I still remember the journey home after that first London Marathon. I felt no joy or pride – just disappointment and embarrassment. My embarrassment was certainly misplaced – our first marathons are always learning experiences – but things could have gone a lot better. I’d been overambitious and had gone out too fast. I’d also been ill the week before the race and should have abandoned any targets and just aimed to get round.

For the next six months I trained for my next marathon, desperate to expunge the stain of that race. Then I fell ill again and had to wait a further six months before having another go – in Rotterdam in the spring.

I’d spent a year waiting for my chance; a year in which my training base improved. I’d also read and learned voraciously and gained an insight into what I’d done wrong and what I might do differently. My first marathon had been a crash course in how not to run; I had not adapted to circumstances beyond my control, I’d gone out too fast, I’d worried about how fast others were running instead of focusing on my own race and I’d failed to adapt when it became clear that things weren’t going my way. I had also been exposed to the full horror of the runner’s ‘death march’, and the sickening moment you start walking and can feel the race begin to leave you behind.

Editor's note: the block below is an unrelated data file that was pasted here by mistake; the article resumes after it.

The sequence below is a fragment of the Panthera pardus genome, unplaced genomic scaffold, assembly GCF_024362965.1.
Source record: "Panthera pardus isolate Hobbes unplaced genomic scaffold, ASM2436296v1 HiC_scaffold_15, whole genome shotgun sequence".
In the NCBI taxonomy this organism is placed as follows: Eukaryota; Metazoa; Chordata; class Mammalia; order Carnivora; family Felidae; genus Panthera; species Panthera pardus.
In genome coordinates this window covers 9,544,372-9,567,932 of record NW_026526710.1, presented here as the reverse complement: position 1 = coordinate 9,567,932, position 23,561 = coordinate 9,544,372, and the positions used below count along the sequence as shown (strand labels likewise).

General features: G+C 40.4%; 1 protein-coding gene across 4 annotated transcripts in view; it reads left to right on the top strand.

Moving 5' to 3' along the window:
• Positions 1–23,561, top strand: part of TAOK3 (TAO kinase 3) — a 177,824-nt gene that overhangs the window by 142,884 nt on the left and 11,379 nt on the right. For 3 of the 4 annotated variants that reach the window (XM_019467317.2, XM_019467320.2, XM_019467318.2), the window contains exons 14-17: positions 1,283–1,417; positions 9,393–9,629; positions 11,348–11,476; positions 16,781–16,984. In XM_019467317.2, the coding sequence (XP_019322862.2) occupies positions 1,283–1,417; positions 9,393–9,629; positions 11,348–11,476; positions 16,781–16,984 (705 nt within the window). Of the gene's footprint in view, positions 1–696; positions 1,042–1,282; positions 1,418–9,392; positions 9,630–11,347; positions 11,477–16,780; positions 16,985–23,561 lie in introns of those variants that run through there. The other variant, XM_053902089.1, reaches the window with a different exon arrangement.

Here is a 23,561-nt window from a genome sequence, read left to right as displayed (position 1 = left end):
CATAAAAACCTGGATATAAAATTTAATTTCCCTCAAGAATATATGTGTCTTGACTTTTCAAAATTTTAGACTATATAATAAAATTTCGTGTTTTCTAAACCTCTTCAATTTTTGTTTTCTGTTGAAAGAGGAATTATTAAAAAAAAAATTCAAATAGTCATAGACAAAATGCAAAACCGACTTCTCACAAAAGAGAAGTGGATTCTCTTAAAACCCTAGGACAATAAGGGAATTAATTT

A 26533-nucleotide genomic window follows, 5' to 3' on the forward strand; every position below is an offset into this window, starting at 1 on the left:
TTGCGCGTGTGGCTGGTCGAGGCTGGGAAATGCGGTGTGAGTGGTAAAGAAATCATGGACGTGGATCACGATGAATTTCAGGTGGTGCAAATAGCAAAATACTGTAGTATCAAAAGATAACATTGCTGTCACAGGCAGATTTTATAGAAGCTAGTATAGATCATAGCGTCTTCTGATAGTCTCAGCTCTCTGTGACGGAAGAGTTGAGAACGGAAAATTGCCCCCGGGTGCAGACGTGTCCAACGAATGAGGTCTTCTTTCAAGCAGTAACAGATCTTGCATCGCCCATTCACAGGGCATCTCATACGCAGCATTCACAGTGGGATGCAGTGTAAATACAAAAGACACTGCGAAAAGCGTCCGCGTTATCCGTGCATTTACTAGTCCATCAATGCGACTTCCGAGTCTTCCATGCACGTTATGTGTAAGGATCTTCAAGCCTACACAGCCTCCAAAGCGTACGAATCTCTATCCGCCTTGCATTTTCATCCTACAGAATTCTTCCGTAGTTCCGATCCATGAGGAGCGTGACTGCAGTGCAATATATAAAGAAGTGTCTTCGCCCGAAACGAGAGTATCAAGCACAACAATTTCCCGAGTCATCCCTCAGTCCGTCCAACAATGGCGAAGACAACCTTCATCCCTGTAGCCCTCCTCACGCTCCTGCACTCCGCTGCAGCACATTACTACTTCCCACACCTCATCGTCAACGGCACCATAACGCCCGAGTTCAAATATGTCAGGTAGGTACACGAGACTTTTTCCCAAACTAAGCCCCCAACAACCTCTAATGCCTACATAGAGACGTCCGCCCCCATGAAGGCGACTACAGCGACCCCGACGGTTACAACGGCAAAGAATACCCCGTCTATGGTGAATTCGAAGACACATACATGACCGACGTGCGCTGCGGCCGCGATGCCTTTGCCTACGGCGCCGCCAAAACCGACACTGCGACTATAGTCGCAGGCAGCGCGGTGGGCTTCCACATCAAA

On the upside, I knew from the experience that I could still finish even when things were bad. And I was determined not to experience the death march in my next race – I would still push myself close to the edge, but the fear of it informed everything that I did.

The truth is that it’s great when things go well, but when things go wrong we learn a lot more. Neuroscience tells us that our brains literally grow when we fail. And if we never fail, we limit our opportunities for growth. I’m not suggesting that we should intentionally seek out failure, but we might be less afraid of risking it if we remember that it can have an upside.

I felt that I had pretty much worked out how to run a marathon when I turned to the ultramarathon. My first ultra was the 56-mile Comrades Marathon in South Africa. There were no tomatoes to put me in my place in that race, but I still walked a good portion of the second half. The death march in that race was even worse than my marathon debut (not least because the second half is longer than a marathon), but I learned from it. I waited a year, desperate for another go, and then nailed my second attempt, gaining the silver medal I’d dreamed about for finishing in under seven and a half hours, with just 25 seconds to spare. Although I’ve run a lot quicker since, it remains one of the greatest moments of my life.